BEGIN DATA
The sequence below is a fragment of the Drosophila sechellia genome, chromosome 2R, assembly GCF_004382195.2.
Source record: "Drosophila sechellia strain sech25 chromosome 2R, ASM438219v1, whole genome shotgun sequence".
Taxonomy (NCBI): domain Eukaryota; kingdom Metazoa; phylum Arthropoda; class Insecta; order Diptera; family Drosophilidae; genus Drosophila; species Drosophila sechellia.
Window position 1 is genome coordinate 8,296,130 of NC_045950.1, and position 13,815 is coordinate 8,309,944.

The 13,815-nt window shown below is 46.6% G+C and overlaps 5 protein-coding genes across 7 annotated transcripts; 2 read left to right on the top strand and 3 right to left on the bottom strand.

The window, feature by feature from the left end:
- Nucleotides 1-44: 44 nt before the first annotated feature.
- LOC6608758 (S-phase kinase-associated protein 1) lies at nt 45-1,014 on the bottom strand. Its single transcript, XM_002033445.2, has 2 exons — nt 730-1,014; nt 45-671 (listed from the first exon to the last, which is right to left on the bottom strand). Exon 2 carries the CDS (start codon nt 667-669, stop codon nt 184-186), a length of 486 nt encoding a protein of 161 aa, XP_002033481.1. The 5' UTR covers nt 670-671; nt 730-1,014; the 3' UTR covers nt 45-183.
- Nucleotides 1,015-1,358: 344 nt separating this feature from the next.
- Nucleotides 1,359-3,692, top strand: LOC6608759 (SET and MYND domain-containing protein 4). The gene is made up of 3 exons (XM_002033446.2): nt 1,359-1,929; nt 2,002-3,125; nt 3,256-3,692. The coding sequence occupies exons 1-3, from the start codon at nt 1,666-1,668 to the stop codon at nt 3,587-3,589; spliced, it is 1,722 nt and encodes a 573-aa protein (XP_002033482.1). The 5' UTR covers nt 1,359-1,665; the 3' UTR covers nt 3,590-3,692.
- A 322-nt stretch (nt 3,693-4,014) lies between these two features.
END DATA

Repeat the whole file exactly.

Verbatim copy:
The sequence below is a fragment of the Drosophila sechellia genome, chromosome 2R, assembly GCF_004382195.2.
Source record: "Drosophila sechellia strain sech25 chromosome 2R, ASM438219v1, whole genome shotgun sequence".
Taxonomy (NCBI): domain Eukaryota; kingdom Metazoa; phylum Arthropoda; class Insecta; order Diptera; family Drosophilidae; genus Drosophila; species Drosophila sechellia.
Window position 1 is genome coordinate 8,296,130 of NC_045950.1, and position 13,815 is coordinate 8,309,944.

The 13,815-nt window shown below is 46.6% G+C and overlaps 5 protein-coding genes across 7 annotated transcripts; 2 read left to right on the top strand and 3 right to left on the bottom strand.

The window, feature by feature from the left end:
- Nucleotides 1-44: 44 nt before the first annotated feature.
- LOC6608758 (S-phase kinase-associated protein 1) lies at nt 45-1,014 on the bottom strand. Its single transcript, XM_002033445.2, has 2 exons — nt 730-1,014; nt 45-671 (listed from the first exon to the last, which is right to left on the bottom strand). Exon 2 carries the CDS (start codon nt 667-669, stop codon nt 184-186), a length of 486 nt encoding a protein of 161 aa, XP_002033481.1. The 5' UTR covers nt 670-671; nt 730-1,014; the 3' UTR covers nt 45-183.
- Nucleotides 1,015-1,358: 344 nt separating this feature from the next.
- Nucleotides 1,359-3,692, top strand: LOC6608759 (SET and MYND domain-containing protein 4). The gene is made up of 3 exons (XM_002033446.2): nt 1,359-1,929; nt 2,002-3,125; nt 3,256-3,692. The coding sequence occupies exons 1-3, from the start codon at nt 1,666-1,668 to the stop codon at nt 3,587-3,589; spliced, it is 1,722 nt and encodes a 573-aa protein (XP_002033482.1). The 5' UTR covers nt 1,359-1,665; the 3' UTR covers nt 3,590-3,692.
- A 322-nt stretch (nt 3,693-4,014) lies between these two features.